It is unlikely to be revived any time soon since UP elections are on hand and precedence suggests a muscular approach to Pakistan proves useful as an additional ingredient in the polarizing domestic brew. Besides, in Kashmir, elections are slated for next year. This precludes any concessionary softening towards Pakistan, especially since Pakistan has required reversal of the Article 370 moves that set the stage for the upcoming elections in the union territory.
A succession of such commemorations – year-round inter-alia observances of Balakot (February), Kargil (July) and Uri (September) – serve to condition the electorate, enabling the ruling party to genuflect to the majority sentiment for remaining averse to Pakistan. Missed in this logic is that the majority will is liable to being manufactured, and in this case has been assiduously steered in a particular, self-serving direction.
The Swarnim Vijay Diwas on the resounding 1971 War victory The former is unexceptionable, being the most significant post Independence martial endeavour. Understandably, its observance includes reminiscences by veterans of respective communities of the diplomatic, intelligence and military run to the war and the military feats in it.
Additionally, alongside is also warranted a sober, self-reflection on the war.
The war’s larger aims – beyond cutting Pakistan to size - remained unmet since the military victory did not serve to settle India-Pakistan differences. The peace was lost in the lack of appropriate follow up to the promise of the peace treaty at Simla.
On the contrary, the war instead served to aggravate differences, with Pakistan - reverting to military dominance - seeking vengeance, and Indian actions in Kashmir arguably enabling it an opportunity to do so.
In effect, an unintended consequence of the 1971 War was India’s very own ‘forever war’. Clearly, a war does not end when the fighting subsides. Introspection on why the war has not ended is in order. While not discounting the well-known villainy of the Pakistani military, India must acknowledge its ownership of that war’s strategic underside.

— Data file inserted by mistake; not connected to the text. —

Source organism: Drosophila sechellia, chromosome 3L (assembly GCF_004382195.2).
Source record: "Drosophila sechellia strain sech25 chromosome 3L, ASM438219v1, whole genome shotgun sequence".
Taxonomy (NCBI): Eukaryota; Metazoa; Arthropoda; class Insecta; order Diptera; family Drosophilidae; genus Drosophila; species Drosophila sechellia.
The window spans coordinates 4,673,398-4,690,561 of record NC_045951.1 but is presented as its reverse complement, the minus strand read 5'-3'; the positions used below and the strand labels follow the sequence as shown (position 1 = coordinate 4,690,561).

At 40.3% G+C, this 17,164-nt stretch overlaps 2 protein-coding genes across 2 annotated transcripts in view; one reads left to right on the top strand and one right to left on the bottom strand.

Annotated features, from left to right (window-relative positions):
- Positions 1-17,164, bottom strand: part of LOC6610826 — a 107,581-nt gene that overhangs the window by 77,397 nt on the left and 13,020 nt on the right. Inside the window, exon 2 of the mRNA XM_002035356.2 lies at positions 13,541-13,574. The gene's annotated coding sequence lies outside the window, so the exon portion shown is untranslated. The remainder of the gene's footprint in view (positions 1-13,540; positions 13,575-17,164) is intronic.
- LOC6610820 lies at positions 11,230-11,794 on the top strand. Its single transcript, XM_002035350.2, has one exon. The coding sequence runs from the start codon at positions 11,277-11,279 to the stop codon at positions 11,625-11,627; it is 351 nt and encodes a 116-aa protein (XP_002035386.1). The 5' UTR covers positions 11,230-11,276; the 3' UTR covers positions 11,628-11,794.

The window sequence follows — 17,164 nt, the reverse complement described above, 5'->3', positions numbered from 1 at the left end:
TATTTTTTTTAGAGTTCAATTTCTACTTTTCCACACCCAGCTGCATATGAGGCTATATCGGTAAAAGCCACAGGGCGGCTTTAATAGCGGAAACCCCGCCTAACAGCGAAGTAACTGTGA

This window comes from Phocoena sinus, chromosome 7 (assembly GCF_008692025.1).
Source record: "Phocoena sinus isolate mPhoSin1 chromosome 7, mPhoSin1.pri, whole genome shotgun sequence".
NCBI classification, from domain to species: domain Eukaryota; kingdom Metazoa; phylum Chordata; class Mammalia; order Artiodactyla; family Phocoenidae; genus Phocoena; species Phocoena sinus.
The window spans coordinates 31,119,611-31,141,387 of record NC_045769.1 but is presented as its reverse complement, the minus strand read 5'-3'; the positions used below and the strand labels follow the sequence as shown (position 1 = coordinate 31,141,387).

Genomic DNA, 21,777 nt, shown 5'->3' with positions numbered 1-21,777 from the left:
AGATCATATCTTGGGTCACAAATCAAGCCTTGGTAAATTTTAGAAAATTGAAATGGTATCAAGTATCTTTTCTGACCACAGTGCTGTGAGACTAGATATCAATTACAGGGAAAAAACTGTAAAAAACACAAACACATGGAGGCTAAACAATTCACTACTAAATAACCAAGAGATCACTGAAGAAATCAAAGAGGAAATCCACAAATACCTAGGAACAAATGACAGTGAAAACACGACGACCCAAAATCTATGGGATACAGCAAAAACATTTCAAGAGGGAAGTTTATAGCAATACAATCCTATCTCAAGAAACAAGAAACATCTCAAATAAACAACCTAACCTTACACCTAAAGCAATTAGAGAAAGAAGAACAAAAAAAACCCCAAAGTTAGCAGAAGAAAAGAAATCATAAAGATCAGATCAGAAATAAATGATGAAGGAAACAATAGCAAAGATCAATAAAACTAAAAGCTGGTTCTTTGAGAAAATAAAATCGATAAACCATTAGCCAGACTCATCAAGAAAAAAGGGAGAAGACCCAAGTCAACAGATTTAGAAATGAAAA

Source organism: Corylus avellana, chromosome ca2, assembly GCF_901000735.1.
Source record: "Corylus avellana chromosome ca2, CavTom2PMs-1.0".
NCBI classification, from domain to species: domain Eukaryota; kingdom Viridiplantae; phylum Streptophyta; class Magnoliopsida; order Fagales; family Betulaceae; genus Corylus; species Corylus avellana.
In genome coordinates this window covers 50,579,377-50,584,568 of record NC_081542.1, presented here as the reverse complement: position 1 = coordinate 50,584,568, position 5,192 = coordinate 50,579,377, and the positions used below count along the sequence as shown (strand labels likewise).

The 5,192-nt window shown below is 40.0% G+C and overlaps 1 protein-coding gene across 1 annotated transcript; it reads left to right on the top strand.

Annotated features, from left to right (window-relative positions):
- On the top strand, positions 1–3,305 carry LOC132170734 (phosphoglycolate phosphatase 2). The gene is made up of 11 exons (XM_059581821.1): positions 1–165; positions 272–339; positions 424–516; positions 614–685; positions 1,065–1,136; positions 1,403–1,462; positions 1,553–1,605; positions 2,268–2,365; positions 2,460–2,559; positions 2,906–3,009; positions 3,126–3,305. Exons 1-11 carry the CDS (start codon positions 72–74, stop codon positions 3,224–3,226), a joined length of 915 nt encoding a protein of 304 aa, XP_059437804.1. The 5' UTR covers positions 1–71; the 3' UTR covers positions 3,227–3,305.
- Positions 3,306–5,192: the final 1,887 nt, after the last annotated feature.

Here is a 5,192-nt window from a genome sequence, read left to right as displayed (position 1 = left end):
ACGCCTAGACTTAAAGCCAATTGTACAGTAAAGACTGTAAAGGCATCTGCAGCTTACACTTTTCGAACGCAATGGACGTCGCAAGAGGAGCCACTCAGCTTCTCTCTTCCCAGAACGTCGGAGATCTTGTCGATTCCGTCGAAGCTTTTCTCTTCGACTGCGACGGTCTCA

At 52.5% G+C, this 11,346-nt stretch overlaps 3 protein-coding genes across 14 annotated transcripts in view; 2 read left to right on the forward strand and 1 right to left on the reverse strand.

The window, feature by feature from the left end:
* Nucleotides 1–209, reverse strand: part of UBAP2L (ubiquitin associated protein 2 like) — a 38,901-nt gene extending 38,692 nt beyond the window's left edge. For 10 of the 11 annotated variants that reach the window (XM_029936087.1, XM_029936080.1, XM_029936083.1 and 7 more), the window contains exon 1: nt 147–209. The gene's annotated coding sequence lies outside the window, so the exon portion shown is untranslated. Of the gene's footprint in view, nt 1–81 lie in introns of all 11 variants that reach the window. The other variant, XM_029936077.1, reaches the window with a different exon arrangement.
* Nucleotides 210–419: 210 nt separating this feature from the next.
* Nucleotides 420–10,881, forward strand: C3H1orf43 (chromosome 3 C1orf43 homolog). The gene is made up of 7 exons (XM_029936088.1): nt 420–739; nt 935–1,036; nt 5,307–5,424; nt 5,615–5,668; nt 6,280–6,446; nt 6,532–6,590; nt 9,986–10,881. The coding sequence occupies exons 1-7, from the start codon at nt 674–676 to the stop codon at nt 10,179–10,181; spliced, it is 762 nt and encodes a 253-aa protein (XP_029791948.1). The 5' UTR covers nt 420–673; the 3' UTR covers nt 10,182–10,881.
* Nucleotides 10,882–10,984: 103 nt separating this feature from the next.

The ongoing reminiscences inform that India meticulously set the stage for the war in year-long preparations for a war with ultimately realpolitik ends. Scholarly attention has not yet scrutinised the extent of Indian culpability for the humanitarian disaster in terms of it resulting from interference in Pakistan’s domestic affairs. As could be anticipated, it led to increased severity of the Pakistan crackdown, thereby playing into Indian hands. As for the genocide, it remains Pakistan’s cross since there are no mitigating circumstances or rationale for such atrocity crimes.
The lesson from the commemoration of wars is that it is an opportunity for truth telling, even if revisionist. Doing so does not in any way take away from the valiant deeds of participants. Critical appraisal of this negates the notion that a docile India has been at the receiving end of its neighbours’ aggressive tendencies, with the ensuing heightened self-regard opening up peace possibilities.
The importance of this goes up as the second year-long commemoration underway, Azadi Ka Amrit Utsav, moves India away from the India as envisaged 75 years back. As the 1971 War commemoration outpourings show, the make-over to a muscular New India is superfluous.
Indeed, commemoration with sobriety may instead be the more desirable manner of observing anniversaries having strategic import.
Ali Ahmed was an infantryman